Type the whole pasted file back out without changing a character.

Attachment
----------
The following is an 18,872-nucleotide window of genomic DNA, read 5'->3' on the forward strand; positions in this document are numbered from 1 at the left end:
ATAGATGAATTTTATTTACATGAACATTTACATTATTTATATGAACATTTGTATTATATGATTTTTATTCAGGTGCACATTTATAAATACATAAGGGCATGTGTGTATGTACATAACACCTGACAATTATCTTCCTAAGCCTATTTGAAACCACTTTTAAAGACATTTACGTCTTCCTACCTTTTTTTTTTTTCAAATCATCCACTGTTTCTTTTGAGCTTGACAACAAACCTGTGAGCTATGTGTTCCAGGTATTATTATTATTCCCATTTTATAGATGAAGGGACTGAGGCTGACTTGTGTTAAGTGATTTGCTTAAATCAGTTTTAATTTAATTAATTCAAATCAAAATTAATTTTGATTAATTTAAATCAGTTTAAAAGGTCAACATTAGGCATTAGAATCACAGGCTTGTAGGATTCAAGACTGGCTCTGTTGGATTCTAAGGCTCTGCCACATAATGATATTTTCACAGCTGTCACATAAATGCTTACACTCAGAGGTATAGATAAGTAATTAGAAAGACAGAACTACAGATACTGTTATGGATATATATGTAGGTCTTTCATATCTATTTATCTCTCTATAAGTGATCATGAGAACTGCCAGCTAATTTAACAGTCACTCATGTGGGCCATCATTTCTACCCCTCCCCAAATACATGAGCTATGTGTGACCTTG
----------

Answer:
The following is an 18,872-nucleotide window of genomic DNA, read 5'->3' on the forward strand; positions in this document are numbered from 1 at the left end:
ATAGATGAATTTTATTTACATGAACATTTACATTATTTATATGAACATTTGTATTATATGATTTTTATTCAGGTGCACATTTATAAATACATAAGGGCATGTGTGTATGTACATAACACCTGACAATTATCTTCCTAAGCCTATTTGAAACCACTTTTAAAGACATTTACGTCTTCCTACCTTTTTTTTTTTTCAAATCATCCACTGTTTCTTTTGAGCTTGACAACAAACCTGTGAGCTATGTGTTCCAGGTATTATTATTATTCCCATTTTATAGATGAAGGGACTGAGGCTGACTTGTGTTAAGTGATTTGCTTAAATCAGTTTTAATTTAATTAATTCAAATCAAAATTAATTTTGATTAATTTAAATCAGTTTAAAAGGTCAACATTAGGCATTAGAATCACAGGCTTGTAGGATTCAAGACTGGCTCTGTTGGATTCTAAGGCTCTGCCACATAATGATATTTTCACAGCTGTCACATAAATGCTTACACTCAGAGGTATAGATAAGTAATTAGAAAGACAGAACTACAGATACTGTTATGGATATATATGTAGGTCTTTCATATCTATTTATCTCTCTATAAGTGATCATGAGAACTGCCAGCTAATTTAACAGTCACTCATGTGGGCCATCATTTCTACCCCTCCCCAAATACATGAGCTATGTGTGACCTTG